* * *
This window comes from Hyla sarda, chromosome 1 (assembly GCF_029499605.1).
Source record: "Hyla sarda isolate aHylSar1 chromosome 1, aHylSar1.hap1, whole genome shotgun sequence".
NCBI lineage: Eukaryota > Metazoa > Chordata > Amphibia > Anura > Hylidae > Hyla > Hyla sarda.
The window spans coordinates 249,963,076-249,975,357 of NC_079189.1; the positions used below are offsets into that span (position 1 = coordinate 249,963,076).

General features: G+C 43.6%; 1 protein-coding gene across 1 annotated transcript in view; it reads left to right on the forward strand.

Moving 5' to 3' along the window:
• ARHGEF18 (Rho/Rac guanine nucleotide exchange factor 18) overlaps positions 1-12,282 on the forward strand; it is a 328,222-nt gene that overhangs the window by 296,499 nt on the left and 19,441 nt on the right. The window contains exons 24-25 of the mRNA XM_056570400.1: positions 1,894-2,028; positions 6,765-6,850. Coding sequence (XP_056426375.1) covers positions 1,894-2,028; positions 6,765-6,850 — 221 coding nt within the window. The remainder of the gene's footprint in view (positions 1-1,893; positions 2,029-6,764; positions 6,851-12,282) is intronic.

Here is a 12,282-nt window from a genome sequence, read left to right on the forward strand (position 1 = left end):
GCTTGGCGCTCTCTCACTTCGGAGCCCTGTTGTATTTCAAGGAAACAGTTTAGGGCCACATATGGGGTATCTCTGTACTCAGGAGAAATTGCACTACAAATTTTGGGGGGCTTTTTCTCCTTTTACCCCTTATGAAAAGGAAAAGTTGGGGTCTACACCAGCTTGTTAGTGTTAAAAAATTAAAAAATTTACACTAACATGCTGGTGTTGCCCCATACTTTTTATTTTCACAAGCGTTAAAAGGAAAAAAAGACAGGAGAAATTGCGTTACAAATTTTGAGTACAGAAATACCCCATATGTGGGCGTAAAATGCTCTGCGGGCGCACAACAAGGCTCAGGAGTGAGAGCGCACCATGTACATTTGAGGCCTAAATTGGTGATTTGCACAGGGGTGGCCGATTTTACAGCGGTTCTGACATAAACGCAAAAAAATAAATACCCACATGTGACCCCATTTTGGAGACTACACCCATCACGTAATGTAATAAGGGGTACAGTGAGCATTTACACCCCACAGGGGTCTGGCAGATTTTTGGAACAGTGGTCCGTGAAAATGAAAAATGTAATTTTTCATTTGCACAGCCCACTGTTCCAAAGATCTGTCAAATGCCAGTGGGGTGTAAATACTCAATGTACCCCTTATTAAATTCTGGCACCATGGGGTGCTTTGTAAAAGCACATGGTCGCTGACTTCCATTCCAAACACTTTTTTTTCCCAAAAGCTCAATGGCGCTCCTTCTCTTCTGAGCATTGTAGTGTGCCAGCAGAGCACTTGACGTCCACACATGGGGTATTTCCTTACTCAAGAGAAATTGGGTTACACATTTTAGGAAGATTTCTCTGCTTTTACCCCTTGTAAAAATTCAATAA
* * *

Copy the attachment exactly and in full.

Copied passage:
This window comes from Hyla sarda, chromosome 1 (assembly GCF_029499605.1).
Source record: "Hyla sarda isolate aHylSar1 chromosome 1, aHylSar1.hap1, whole genome shotgun sequence".
NCBI lineage: Eukaryota > Metazoa > Chordata > Amphibia > Anura > Hylidae > Hyla > Hyla sarda.
The window spans coordinates 249,963,076-249,975,357 of NC_079189.1; the positions used below are offsets into that span (position 1 = coordinate 249,963,076).

General features: G+C 43.6%; 1 protein-coding gene across 1 annotated transcript in view; it reads left to right on the forward strand.

Moving 5' to 3' along the window:
• ARHGEF18 (Rho/Rac guanine nucleotide exchange factor 18) overlaps positions 1-12,282 on the forward strand; it is a 328,222-nt gene that overhangs the window by 296,499 nt on the left and 19,441 nt on the right. The window contains exons 24-25 of the mRNA XM_056570400.1: positions 1,894-2,028; positions 6,765-6,850. Coding sequence (XP_056426375.1) covers positions 1,894-2,028; positions 6,765-6,850 — 221 coding nt within the window. The remainder of the gene's footprint in view (positions 1-1,893; positions 2,029-6,764; positions 6,851-12,282) is intronic.

Here is a 12,282-nt window from a genome sequence, read left to right on the forward strand (position 1 = left end):
GCTTGGCGCTCTCTCACTTCGGAGCCCTGTTGTATTTCAAGGAAACAGTTTAGGGCCACATATGGGGTATCTCTGTACTCAGGAGAAATTGCACTACAAATTTTGGGGGGCTTTTTCTCCTTTTACCCCTTATGAAAAGGAAAAGTTGGGGTCTACACCAGCTTGTTAGTGTTAAAAAATTAAAAAATTTACACTAACATGCTGGTGTTGCCCCATACTTTTTATTTTCACAAGCGTTAAAAGGAAAAAAAGACAGGAGAAATTGCGTTACAAATTTTGAGTACAGAAATACCCCATATGTGGGCGTAAAATGCTCTGCGGGCGCACAACAAGGCTCAGGAGTGAGAGCGCACCATGTACATTTGAGGCCTAAATTGGTGATTTGCACAGGGGTGGCCGATTTTACAGCGGTTCTGACATAAACGCAAAAAAATAAATACCCACATGTGACCCCATTTTGGAGACTACACCCATCACGTAATGTAATAAGGGGTACAGTGAGCATTTACACCCCACAGGGGTCTGGCAGATTTTTGGAACAGTGGTCCGTGAAAATGAAAAATGTAATTTTTCATTTGCACAGCCCACTGTTCCAAAGATCTGTCAAATGCCAGTGGGGTGTAAATACTCAATGTACCCCTTATTAAATTCTGGCACCATGGGGTGCTTTGTAAAAGCACATGGTCGCTGACTTCCATTCCAAACACTTTTTTTTCCCAAAAGCTCAATGGCGCTCCTTCTCTTCTGAGCATTGTAGTGTGCCAGCAGAGCACTTGACGTCCACACATGGGGTATTTCCTTACTCAAGAGAAATTGGGTTACACATTTTAGGAAGATTTCTCTGCTTTTACCCCTTGTAAAAATTCAATAA